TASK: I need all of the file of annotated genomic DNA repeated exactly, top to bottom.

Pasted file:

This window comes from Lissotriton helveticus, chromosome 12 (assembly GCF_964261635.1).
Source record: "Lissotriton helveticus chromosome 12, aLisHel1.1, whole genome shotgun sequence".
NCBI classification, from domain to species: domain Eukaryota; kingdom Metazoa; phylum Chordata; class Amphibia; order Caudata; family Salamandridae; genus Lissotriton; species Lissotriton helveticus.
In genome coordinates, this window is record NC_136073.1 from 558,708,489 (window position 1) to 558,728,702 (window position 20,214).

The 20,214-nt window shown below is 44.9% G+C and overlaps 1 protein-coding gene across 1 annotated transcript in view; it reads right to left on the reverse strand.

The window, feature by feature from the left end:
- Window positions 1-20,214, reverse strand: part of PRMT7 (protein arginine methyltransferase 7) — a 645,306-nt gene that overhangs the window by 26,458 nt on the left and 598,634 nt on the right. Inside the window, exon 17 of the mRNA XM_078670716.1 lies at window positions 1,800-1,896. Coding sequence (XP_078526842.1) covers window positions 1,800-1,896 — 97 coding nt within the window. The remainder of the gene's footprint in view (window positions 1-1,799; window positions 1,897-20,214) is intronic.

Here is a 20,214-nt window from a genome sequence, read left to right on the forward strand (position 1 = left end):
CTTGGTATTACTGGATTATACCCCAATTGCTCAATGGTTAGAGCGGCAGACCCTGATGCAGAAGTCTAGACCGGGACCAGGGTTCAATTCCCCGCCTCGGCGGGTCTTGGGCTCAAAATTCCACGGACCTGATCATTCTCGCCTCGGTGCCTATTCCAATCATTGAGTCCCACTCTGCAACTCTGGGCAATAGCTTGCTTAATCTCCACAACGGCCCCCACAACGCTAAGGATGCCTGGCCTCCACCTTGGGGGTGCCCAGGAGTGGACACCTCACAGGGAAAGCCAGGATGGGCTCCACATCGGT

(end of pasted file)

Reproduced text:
This window comes from Lissotriton helveticus, chromosome 12 (assembly GCF_964261635.1).
Source record: "Lissotriton helveticus chromosome 12, aLisHel1.1, whole genome shotgun sequence".
NCBI classification, from domain to species: domain Eukaryota; kingdom Metazoa; phylum Chordata; class Amphibia; order Caudata; family Salamandridae; genus Lissotriton; species Lissotriton helveticus.
In genome coordinates, this window is record NC_136073.1 from 558,708,489 (window position 1) to 558,728,702 (window position 20,214).

The 20,214-nt window shown below is 44.9% G+C and overlaps 1 protein-coding gene across 1 annotated transcript in view; it reads right to left on the reverse strand.

The window, feature by feature from the left end:
- Window positions 1-20,214, reverse strand: part of PRMT7 (protein arginine methyltransferase 7) — a 645,306-nt gene that overhangs the window by 26,458 nt on the left and 598,634 nt on the right. Inside the window, exon 17 of the mRNA XM_078670716.1 lies at window positions 1,800-1,896. Coding sequence (XP_078526842.1) covers window positions 1,800-1,896 — 97 coding nt within the window. The remainder of the gene's footprint in view (window positions 1-1,799; window positions 1,897-20,214) is intronic.

Here is a 20,214-nt window from a genome sequence, read left to right on the forward strand (position 1 = left end):
CTTGGTATTACTGGATTATACCCCAATTGCTCAATGGTTAGAGCGGCAGACCCTGATGCAGAAGTCTAGACCGGGACCAGGGTTCAATTCCCCGCCTCGGCGGGTCTTGGGCTCAAAATTCCACGGACCTGATCATTCTCGCCTCGGTGCCTATTCCAATCATTGAGTCCCACTCTGCAACTCTGGGCAATAGCTTGCTTAATCTCCACAACGGCCCCCACAACGCTAAGGATGCCTGGCCTCCACCTTGGGGGTGCCCAGGAGTGGACACCTCACAGGGAAAGCCAGGATGGGCTCCACATCGGT